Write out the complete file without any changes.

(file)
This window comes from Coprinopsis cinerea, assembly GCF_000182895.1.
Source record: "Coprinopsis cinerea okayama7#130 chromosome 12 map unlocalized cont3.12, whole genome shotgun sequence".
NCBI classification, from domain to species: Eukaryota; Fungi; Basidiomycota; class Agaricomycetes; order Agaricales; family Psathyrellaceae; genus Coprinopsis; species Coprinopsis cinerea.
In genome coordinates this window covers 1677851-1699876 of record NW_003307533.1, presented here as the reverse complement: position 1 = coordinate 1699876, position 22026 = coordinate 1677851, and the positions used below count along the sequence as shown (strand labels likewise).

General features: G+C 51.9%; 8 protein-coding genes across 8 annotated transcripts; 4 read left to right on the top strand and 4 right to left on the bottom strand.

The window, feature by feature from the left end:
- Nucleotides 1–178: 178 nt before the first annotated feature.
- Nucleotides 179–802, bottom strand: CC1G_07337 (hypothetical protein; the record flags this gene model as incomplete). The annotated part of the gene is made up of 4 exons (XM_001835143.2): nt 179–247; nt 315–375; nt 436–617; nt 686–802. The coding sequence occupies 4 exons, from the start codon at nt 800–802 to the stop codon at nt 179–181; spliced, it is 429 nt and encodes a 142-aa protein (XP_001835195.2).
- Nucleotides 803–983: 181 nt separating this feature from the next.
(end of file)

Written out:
This window comes from Coprinopsis cinerea, assembly GCF_000182895.1.
Source record: "Coprinopsis cinerea okayama7#130 chromosome 12 map unlocalized cont3.12, whole genome shotgun sequence".
NCBI classification, from domain to species: Eukaryota; Fungi; Basidiomycota; class Agaricomycetes; order Agaricales; family Psathyrellaceae; genus Coprinopsis; species Coprinopsis cinerea.
In genome coordinates this window covers 1677851-1699876 of record NW_003307533.1, presented here as the reverse complement: position 1 = coordinate 1699876, position 22026 = coordinate 1677851, and the positions used below count along the sequence as shown (strand labels likewise).

General features: G+C 51.9%; 8 protein-coding genes across 8 annotated transcripts; 4 read left to right on the top strand and 4 right to left on the bottom strand.

The window, feature by feature from the left end:
- Nucleotides 1–178: 178 nt before the first annotated feature.
- Nucleotides 179–802, bottom strand: CC1G_07337 (hypothetical protein; the record flags this gene model as incomplete). The annotated part of the gene is made up of 4 exons (XM_001835143.2): nt 179–247; nt 315–375; nt 436–617; nt 686–802. The coding sequence occupies 4 exons, from the start codon at nt 800–802 to the stop codon at nt 179–181; spliced, it is 429 nt and encodes a 142-aa protein (XP_001835195.2).
- Nucleotides 803–983: 181 nt separating this feature from the next.